United States of America, Appellee, v. Michael Tyran Marshall, Appellant, 15 F.3d 1160 (D.C. Cir. 1993)

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US Court of Appeals for the District of Columbia Circuit - 15 F.3d 1160 (D.C. Cir. 1993) Dec. 22, 1993

Before WALD, BUCKLEY, and STEPHEN F. WILLIAMS, Circuit Judges.

JUDGMENT

PER CURIAM.


This case was considered on the record from the United States District Court for the District of Columbia and on the briefs and arguments by counsel. After full review of the issues presented, the court concludes that appropriate disposition of the appeal does not warrant an opinion. See D.C. Cir. Rule 14(c).

Michael Marshall was charged with two robberies of the same bank within a three-week period. He argues that separate trials of each count were necessary in order to avoid prejudice. We find that the joinder of the two counts was not prejudicial. Because the evidence identifying Marshall as the robber in each instance was admissible in support of both counts under the well-recognized "identity" exception to Fed.R.Evid. 404(b), and highly probative for that purpose, we find no abuse of discretion in the trial judge's application of the balancing test contemplated by Federal Rule of Evidence 403. "In such cases the prejudice that might result from the jury's hearing the evidence of the other crime in a joint trial will be no different from that possible in separate trials." Drew v. United States, 331 F.2d 85, 90 (D.C. Cir. 1964) (footnote omitted); see also Blunt v. United States, 404 F.2d 1283, 1288 (D.C. Cir. 1968) (dangers of cumulation of evidence or inference of criminal propensity "are largely absent in a situation where evidence of each of the joined offenses would be admissible in a separate trial for the other.") (citation omitted).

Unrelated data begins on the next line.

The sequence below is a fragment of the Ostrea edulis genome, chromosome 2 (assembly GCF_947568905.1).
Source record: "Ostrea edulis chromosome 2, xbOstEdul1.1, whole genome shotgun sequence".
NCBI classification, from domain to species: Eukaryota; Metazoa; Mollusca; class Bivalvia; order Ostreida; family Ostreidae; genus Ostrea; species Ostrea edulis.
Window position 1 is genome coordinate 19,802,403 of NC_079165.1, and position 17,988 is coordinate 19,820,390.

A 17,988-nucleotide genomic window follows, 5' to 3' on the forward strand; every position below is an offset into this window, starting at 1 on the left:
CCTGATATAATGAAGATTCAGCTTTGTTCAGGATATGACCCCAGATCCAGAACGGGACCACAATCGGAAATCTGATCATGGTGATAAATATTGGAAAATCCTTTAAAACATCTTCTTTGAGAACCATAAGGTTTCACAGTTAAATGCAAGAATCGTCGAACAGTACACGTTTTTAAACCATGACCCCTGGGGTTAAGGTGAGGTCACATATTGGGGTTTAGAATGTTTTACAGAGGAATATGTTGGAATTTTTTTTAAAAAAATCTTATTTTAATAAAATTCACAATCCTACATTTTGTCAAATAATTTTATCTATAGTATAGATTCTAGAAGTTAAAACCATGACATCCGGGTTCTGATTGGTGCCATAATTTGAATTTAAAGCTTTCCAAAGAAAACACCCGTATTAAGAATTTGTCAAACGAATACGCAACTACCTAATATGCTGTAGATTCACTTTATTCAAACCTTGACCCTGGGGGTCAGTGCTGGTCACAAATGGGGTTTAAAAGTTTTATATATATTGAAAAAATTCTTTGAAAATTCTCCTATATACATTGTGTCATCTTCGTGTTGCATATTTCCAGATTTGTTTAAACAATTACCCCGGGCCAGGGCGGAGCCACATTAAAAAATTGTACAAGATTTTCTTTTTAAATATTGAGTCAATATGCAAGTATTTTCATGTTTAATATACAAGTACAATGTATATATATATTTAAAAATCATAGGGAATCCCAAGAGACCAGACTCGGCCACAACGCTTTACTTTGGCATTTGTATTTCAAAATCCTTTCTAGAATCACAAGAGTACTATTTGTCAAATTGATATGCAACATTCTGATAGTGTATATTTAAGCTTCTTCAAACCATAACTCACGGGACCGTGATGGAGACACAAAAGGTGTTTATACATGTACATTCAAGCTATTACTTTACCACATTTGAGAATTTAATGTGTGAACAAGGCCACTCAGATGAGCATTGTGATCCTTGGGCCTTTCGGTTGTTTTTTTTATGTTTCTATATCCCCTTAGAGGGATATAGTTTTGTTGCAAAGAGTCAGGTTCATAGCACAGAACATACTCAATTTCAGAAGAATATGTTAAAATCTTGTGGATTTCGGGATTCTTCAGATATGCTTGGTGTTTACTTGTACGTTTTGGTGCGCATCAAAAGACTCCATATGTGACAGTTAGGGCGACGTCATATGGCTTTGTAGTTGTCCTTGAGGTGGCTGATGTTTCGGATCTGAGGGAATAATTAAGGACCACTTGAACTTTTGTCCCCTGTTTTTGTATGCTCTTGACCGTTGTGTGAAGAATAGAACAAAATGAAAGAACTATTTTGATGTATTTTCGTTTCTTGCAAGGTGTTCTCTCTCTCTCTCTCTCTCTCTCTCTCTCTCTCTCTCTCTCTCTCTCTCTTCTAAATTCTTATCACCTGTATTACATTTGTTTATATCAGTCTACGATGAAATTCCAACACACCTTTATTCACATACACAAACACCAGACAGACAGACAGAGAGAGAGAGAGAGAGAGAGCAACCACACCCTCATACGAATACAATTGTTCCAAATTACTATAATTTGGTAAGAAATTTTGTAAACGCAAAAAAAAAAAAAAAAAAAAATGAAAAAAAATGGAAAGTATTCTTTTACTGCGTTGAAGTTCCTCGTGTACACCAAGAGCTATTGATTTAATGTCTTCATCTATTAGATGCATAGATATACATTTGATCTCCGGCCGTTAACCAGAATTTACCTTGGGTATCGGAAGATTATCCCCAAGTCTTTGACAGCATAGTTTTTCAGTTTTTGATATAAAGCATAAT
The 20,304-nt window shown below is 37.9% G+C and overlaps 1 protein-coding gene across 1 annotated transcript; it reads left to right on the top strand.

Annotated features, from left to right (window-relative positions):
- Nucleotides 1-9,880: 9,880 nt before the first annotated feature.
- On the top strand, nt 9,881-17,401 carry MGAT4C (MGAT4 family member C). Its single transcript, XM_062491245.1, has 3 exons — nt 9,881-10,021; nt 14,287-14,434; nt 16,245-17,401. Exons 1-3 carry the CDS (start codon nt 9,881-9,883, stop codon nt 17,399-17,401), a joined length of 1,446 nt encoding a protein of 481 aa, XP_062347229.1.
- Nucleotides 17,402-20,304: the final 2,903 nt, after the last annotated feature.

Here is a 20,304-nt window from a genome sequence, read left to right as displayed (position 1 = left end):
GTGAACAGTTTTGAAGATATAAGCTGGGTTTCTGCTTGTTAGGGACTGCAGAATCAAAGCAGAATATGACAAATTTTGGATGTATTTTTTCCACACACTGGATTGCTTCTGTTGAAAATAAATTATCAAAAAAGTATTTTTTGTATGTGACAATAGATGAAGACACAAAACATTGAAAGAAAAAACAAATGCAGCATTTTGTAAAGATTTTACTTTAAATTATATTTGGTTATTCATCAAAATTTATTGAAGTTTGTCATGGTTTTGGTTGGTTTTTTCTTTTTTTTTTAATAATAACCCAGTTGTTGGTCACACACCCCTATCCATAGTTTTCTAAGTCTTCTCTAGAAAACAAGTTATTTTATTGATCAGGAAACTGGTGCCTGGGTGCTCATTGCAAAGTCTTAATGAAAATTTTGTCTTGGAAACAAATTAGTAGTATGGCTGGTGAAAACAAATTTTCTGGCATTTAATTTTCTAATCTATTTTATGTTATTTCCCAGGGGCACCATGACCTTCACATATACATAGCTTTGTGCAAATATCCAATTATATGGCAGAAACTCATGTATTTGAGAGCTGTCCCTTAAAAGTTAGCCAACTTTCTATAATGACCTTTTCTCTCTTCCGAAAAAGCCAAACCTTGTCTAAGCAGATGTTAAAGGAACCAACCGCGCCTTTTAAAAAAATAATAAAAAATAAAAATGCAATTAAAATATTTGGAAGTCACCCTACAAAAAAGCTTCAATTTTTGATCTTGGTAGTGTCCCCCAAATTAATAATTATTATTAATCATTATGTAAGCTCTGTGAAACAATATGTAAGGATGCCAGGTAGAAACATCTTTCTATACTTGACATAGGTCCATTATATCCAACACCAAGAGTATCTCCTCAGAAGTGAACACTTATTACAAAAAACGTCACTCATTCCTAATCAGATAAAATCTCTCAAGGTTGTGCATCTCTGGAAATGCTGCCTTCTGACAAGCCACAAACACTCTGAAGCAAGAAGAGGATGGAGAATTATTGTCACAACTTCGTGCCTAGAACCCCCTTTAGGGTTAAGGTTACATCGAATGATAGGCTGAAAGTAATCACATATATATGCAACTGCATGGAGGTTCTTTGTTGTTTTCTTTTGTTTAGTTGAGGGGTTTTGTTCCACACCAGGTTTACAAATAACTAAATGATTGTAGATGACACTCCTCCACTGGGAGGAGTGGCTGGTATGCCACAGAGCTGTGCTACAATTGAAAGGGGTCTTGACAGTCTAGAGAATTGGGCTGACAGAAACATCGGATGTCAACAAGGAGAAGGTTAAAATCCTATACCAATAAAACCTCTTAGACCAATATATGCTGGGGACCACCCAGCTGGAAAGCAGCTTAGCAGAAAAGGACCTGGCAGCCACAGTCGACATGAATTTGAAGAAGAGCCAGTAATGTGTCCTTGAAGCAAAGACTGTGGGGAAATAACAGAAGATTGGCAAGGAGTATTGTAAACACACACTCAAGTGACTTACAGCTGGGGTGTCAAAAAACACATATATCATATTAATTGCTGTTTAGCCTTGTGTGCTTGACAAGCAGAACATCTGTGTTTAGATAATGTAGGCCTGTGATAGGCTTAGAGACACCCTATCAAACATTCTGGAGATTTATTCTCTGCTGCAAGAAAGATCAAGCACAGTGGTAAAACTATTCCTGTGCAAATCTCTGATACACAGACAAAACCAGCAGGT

Moreover, the district court did not err in failing to declare a mistrial when one witness withdrew an in-court identification of Marshall. The court's immediate and repeated instructions to the jury to disregard the identification cured any potential error. A jury is presumed to follow the judge's instructions to disregard inadmissible testimony "unless there is an 'over-whelming probability' the jury will be unable to follow the court's instructions ... and a strong likelihood that the effect of the evidence would be 'devastating' to the defendant." United States v. Eccleston, 961 F.2d 955, 961 (D.C. Cir. 1992) (citing Greer v. Miller, 483 U.S. 756, 766 n. 8 (1987)); United States v. Burroughs, 935 F.2d 292, 295 (D.C. Cir. 1991). No such showing was made here.

On consideration of the foregoing, it is

ORDERED AND ADJUDGED by the court that the judgment of the district court be affirmed.

The Clerk is directed to withhold issuance of the mandate herein until seven days after the disposition of any timely petition for rehearing. See D.C. Cir. Rule 15.